Washington, D.C. – Today, U.S. Rep. Ed Royce (R-CA), Chairman of the House Foreign Affairs Committee, issued this statement following the killing of American journalist James Foley: “I am deeply saddened and angered by ISIS’ barbaric killing of American journalist James Foley, who risked his life to bring the truth to the world. My thoughts and prayers are with his family. ISIS is a profound threat to humanity as it brutally targets the most vulnerable. We must get serious about confronting this force, including by aggressively arming those battling it. My thoughts and prayers are also with Steven Sotloff and his parents, who I know have been working tirelessly to secure the release of their captured son.”
Washington, D.C. – Today, U.S. Rep. Ed Royce (R-CA), Chairman of the House Foreign Affairs Committee, issued the following statement on reported threats of Afghan officials seizing power: “We should not support any extra-constitutional power grab in Afghanistan, especially from members of the Karzai clique. The only acceptable path to power is through the vote of the Afghan people, and I fully support the U.N.-backed audit process to determine the next legitimate president. Although the candidates must still work together and forge a national unity government, it would be foolish to ditch the democratic progress Afghanistan has made. Afghanistan cannot afford to revert to political infighting that would threaten international support and potentially lead to civil war.”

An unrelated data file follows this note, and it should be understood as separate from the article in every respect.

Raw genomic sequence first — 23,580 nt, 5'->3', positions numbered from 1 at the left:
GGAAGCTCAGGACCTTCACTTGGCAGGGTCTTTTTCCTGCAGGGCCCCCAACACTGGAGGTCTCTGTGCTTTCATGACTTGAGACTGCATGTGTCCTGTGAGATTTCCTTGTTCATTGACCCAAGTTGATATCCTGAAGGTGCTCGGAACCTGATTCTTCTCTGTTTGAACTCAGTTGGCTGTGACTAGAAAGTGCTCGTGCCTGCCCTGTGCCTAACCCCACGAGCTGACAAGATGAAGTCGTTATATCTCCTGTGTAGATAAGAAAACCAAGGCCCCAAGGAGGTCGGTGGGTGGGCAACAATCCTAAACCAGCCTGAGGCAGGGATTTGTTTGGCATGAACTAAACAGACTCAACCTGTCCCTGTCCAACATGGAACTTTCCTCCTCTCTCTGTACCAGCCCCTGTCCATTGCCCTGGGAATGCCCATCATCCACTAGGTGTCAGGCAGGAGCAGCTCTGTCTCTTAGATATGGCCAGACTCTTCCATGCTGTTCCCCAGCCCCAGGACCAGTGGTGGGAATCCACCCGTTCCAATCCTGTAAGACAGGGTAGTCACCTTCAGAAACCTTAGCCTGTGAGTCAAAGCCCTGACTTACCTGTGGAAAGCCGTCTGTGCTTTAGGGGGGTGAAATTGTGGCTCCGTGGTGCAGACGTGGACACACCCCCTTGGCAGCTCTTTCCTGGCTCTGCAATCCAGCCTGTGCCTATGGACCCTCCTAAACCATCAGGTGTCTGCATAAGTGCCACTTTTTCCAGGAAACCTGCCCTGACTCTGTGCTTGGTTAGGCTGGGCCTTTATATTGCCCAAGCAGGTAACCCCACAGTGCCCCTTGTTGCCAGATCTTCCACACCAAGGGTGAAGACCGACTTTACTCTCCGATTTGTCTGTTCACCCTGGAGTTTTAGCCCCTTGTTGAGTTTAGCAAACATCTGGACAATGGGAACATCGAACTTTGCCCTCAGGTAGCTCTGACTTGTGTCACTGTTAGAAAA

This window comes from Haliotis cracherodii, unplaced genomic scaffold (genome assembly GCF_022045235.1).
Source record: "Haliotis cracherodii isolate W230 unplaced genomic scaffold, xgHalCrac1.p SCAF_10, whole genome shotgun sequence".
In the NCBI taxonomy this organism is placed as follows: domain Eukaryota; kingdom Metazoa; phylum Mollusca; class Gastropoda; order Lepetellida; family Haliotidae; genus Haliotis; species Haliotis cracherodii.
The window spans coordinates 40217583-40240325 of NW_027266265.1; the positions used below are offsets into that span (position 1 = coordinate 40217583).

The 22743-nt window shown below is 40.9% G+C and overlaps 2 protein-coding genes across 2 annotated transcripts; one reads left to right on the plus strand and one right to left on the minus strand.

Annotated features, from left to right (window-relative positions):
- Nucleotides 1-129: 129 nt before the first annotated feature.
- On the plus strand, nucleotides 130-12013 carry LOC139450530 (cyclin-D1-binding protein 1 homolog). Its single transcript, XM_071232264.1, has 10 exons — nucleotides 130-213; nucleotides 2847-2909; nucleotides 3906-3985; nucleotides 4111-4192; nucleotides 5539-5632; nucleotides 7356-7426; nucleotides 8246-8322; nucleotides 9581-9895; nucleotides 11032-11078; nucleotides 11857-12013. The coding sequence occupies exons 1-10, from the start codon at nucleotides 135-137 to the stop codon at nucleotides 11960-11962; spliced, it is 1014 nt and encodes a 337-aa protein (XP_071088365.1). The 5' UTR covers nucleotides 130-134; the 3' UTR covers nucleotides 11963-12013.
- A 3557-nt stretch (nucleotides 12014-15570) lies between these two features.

Washington, D.C. – Last evening, U.S. Rep. Ed Royce (R-CA), Chairman of the House Foreign Affairs Committee, sent a letter to United Nations Ambassador Samantha Power, urging the United Nations Security Council to swiftly impose sanctions against both sides of the conflict hindering the peace process in South Sudan. In the letter to Ambassador Power, Chairman Royce wrote: “The United Nations Security Council must expeditiously impose stringent sanctions against senior members from the government and opposition in South Sudan to send a clear message that the international community will not tolerate violations of the cessation of hostilities and the derailing of the May 9th Agreement. A U.N. sanction regime would complement the Administration’s effort and place additional pressure on both sides of the conflict to change course. Sudanese leaders must know they will be held accountable for gross human rights violations. Additionally, the Security Council should impose a comprehensive arms embargo on South Sudan. Weapons that enter the country only increase the likelihood of atrocities against civilians. Each day that passes without strong actions from the international community is another day innocent southern Sudanese are at greater risk of a cruel death and possible starvation.” Earlier this year, Chairman Royce convened a hearing to examine the situation in South Sudan. In December, Chairman Royce and other congressional leaders, in a letter to South Sudan President Kiir, called for an end to the hostilities. The signed letter is available HERE. The text of the letter follows: August 18, 2014 The Honorable Samantha Power U.S. Permanent Representative to the United Nations U.S. Mission to the United Nations 799 United Nations Plaza New York, NY 10017 Dear Ambassador Power: I am writing in regards to the ongoing violence and the abysmal humanitarian conditions in South Sudan. I urge that the United Nations Security Council swiftly impose robust sanctions against senior members on both sides of the conflict who are hindering the peace process and bear responsibility for human rights abuses. Thank you for your leadership on this critical issue. As you know, an estimated 10,000 people have been killed and more than 1.1 million have been displaced during the nearly eight months of fighting. A severe man-made humanitarian crisis, including a grave risk of famine, looms over the people of South Sudan for no fault of their own. Political and military leadership of both the Republic of the South Sudan and the Sudan’s People Liberation Movement/Army In-Opposition have shown complete disregard for the well-being of southern Sudanese. Tragically, each party has placed its personal interests and gains over the life-saving needs of those in South Sudan. The United Nations Security Council must expeditiously impose stringent sanctions against senior members from the government and opposition in South Sudan to send a clear message that the international community will not tolerate violations of the cessation of hostilities and the derailing of the May 9th Agreement. A U.N. sanction regime would complement the Administration’s effort and place additional pressure on both sides of the conflict to change course. Sudanese leaders must know they will be held accountable for gross human rights violations. Additionally, the Security Council should impose a comprehensive arms embargo on South Sudan. Weapons that enter the country only increase the likelihood of atrocities against civilians. Each day that passes without strong actions from the international community is another day innocent southern Sudanese are at greater risk of a cruel death and possible starvation. Your recent emergency visit to Juba with other Security Council members delivered a strong message regarding the imperative of reconciliation to failing Sudanese leaders. The statement by the Security Council was powerful, and should be heeded. I too recently met with President Kiir during the African Leaders Summit and delivered a similarly stern message. When faced with possible war crimes, we cannot hesitate to act. I appreciate your attention to this important matter and look forward to the day the people of South Sudan can enjoy the peace and prosperity envisioned with their independence three years ago. Sincerely, EDWARD R. ROYCE Chairman